It is a question which carries more resonance as technology matures: what is the major role of the CIO today?
The usual responses range from improving business efficiency, to spearheading the organisation’s technological revolution. At the MIT Sloan CIO Conference earlier this month, the answer was simple. “The perfect CIO is enabling the perfectly friction-less business,” argued Steve Rosenbush, the editor of CIO Journal.
Yet there are many layers to uncover to get to the heart of this statement.
The role of the CIO is becoming more strategic – the CIO’s future career opportunities are broadening out
Harvey Nash and KPMG have today released a report on ‘the creative CIO’. The authors, Harvey Nash chief executive Albert Ellis and KPMG International global CIO advisory service network lead Lisa Heneghan, conclude that despite an increasing examination of security, the CIOs with a creative mindset are winning out over those with an operational focus.
Moving up the stack
The report shows that CIOs are, on the whole, moving away from the ‘keep the lights on’ mentality – simply because there is enough stuff going on elsewhere. Four out of 10 CIOs surveyed said they spend at least one day a week outside IT, while the vast majority of core IT priorities that fall under a CIO’s remit, such as managing operational risk and compliance, business intelligence and analytics, and delivering stable IT performance to the business, are not seen as important as they were.
Heneghan tells CloudTech: “We have seen from the survey that the proportion of time the CIO is spending actually internally focused on managing IT is reducing. There is an increasing amount of time being spent working with colleagues outside of IT and in smaller organisations also working with customers.
“This supports the view that the role of the CIO is becoming more strategic – there is a need for CIOs to talk business strategy and provide a platform to enable this. The CIO’s future career opportunities are broadening out,” she adds.
Too many cooks?
Adam Woodhouse is director of CIO advisory at KPMG. He argues that the rise of job roles such as the CDO (chief digital officer) and the CTO has given CIOs ‘a jolt to recognise that to be relevant and support growth they cannot focus on their own world in isolation’ – 84% of CIOs surveyed said they do not fully own the company’s digital strategy. Also key to this change is the rise in IT budget not being provisioned by IT. “It is therefore not a surprise that CIOs now need to influence more effectively, and building relationships with customers is a key element of this,” he tells CloudTech.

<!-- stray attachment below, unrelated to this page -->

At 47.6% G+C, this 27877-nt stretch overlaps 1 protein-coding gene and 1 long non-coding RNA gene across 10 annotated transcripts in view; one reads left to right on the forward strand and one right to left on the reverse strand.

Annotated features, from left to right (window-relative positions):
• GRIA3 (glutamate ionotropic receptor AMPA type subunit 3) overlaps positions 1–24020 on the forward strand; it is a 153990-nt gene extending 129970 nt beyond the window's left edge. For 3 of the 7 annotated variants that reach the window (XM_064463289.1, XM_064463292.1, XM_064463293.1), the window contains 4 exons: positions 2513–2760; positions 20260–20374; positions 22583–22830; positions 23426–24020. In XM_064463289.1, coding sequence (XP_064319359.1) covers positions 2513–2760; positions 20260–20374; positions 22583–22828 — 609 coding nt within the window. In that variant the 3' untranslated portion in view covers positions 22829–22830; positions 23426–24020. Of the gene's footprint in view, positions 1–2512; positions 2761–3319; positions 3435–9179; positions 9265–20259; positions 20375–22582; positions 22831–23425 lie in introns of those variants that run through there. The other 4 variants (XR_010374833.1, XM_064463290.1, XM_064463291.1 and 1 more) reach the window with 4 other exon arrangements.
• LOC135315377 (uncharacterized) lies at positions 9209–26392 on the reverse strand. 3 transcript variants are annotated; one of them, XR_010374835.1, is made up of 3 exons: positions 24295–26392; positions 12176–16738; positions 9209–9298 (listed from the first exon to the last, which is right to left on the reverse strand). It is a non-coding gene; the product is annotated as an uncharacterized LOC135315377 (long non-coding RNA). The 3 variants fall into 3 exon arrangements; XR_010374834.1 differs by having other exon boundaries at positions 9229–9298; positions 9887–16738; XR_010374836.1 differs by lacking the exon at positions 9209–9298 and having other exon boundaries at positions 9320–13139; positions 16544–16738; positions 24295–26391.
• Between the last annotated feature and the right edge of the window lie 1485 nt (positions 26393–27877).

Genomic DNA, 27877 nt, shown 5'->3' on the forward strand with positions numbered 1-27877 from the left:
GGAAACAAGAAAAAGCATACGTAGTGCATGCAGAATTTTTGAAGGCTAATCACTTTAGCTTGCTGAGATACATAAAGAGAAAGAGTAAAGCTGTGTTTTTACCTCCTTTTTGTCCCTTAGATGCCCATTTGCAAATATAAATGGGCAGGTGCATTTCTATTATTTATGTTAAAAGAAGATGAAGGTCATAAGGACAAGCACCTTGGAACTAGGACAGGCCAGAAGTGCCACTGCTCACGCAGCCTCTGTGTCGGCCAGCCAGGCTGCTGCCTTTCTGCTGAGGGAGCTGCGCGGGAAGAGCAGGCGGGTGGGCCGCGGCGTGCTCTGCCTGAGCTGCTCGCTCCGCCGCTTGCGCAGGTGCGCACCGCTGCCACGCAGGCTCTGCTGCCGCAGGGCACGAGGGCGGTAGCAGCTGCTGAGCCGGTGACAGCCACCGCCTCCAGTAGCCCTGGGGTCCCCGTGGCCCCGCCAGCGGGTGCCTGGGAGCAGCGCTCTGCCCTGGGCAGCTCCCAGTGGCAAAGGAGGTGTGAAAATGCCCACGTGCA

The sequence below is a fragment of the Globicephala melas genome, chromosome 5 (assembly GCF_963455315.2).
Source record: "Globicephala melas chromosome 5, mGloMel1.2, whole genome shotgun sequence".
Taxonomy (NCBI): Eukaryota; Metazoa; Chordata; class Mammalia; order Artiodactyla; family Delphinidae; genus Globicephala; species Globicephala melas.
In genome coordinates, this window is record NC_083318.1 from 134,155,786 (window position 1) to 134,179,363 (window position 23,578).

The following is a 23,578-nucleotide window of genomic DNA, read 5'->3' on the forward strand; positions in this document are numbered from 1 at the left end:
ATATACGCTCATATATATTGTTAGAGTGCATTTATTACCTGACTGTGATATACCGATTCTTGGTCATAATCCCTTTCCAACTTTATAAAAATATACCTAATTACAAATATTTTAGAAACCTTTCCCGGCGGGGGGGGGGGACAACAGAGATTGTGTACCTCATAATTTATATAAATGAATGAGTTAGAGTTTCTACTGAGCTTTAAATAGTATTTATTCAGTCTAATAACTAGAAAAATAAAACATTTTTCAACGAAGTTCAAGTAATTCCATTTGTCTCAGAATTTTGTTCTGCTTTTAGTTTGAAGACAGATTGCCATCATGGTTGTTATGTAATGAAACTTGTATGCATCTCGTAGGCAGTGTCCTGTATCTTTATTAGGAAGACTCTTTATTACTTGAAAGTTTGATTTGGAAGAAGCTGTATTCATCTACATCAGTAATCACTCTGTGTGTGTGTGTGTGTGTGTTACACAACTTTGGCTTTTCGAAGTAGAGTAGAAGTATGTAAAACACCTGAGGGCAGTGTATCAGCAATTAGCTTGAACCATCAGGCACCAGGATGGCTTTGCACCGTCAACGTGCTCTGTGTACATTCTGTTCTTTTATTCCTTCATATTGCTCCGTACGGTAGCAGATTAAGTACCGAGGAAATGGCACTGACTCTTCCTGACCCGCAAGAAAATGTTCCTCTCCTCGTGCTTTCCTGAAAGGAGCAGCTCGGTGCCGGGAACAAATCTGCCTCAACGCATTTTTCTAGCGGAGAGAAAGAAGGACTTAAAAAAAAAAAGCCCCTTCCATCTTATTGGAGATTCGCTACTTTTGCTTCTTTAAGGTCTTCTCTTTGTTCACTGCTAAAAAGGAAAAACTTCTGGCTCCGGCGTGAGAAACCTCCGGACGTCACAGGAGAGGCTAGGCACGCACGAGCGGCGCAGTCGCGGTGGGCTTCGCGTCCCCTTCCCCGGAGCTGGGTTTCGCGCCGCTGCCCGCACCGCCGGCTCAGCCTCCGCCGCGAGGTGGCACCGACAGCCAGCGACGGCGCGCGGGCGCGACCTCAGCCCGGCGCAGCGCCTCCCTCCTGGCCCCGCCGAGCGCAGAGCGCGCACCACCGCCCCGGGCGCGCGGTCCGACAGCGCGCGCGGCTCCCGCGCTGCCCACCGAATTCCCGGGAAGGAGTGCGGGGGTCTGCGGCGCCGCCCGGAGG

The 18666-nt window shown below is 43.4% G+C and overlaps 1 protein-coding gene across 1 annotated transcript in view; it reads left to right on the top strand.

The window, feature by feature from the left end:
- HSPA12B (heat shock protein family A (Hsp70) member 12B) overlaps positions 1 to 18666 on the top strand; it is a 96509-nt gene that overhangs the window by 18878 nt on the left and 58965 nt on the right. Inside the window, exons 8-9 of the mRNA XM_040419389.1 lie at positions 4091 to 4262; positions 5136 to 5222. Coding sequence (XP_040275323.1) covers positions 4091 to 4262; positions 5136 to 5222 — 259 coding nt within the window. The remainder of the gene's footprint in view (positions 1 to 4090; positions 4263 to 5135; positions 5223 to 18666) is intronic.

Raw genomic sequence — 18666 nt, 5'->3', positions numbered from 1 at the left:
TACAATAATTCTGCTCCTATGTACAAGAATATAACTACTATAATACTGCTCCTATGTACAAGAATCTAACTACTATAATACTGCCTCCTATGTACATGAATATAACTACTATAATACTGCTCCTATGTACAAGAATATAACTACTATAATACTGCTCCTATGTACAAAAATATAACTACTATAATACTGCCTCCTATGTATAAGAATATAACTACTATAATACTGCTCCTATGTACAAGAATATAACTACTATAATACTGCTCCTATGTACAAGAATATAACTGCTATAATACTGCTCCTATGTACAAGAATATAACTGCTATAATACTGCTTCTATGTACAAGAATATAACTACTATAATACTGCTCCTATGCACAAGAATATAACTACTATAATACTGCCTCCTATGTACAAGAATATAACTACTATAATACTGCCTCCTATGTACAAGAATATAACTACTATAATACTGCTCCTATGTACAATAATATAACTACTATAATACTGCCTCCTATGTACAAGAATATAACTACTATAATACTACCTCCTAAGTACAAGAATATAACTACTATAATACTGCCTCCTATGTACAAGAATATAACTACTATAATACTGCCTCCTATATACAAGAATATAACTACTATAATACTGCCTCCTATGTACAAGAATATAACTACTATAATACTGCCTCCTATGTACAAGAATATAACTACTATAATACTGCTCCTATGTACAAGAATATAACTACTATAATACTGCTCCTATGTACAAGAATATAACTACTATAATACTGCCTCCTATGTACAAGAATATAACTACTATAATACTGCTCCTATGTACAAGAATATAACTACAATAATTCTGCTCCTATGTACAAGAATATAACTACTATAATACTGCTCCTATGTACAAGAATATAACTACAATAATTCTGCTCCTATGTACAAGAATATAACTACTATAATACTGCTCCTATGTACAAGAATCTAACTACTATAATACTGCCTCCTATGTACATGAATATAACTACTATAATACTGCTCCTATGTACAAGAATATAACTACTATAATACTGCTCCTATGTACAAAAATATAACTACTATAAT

Despite not spending as much time in the boiler room of IT anymore, the CIO’s technical expertise needs to be sharper than ever. Big data and analytics was cited by 39% of survey respondents as a function which suffers from a skills shortage, up from 36% the year before. Woodhouse explains the cloud is a ‘core element’ of driving an agile methodology – the principle of failing fast and learning from your errors.
“It is a given that the lights must be kept on, but we have seen from the survey an increasing emphasis on supporting business growth, and agility is fundamental to this,” he says. “When we asked what steps CIOs are taking to make their business more agile, there was the obvious top answer of implementing agile methodologies, but a clear second place was given to implementing SaaS solutions.” 69% of large organisations polled expect to make a ‘significant’ investment across infrastructure, platform, and software as a service in the next three years as a result.
Any thoughts however that the job role of the CIO is diminishing, with more C-suite executives in the company, is a misnomer. The report reveals that the proportion of CIOs sitting on the executive board or senior leadership committee is at its highest level in 11 years of tracking. More than two thirds (67%) of respondents expect the strategic influence of the CIO to go up in 2016.
Cloud adoption will continue to develop – and this needs to be integrated with business strategy to truly drive differentiation
Increasingly, the CIO is more likely to report directly to the CEO, with more than a third (34%) confirming this is the case, compared to 12% who report to the CFO and COO respectively. The report argues this is due to the growing strategic influence of the CIO; Heneghan argues that with CEOs needing to understand more about technology and CIOs needing to understand more about business, the boundaries are blurring.
“The role of the CIO is becoming less defensive and more proactive in stimulating debate on what technology can bring to the organisation and benefit its customers,” Heneghan says. “Therefore I see the relationship becoming more balanced and the dialogue two way, rather than the CIO always responding to requests or issues.”
As for what 2017 will bring, Woodhouse expects more of the same. “I expect the strategic importance of the role to continue to increase, and as such we will see CIOs spending even greater amounts of their time outside of the traditional fortress [of] IT,” he says.
“We know that cloud adoption will continue to develop and this needs to be integrated with business strategy to truly drive differentiation – I will be interested if skill shortages in this area hamper CIOs delivering,” he adds. “We also absolutely expect to see an increase in the adoption of digital labour strategies which may displace the broader ‘digital’ strategy question.”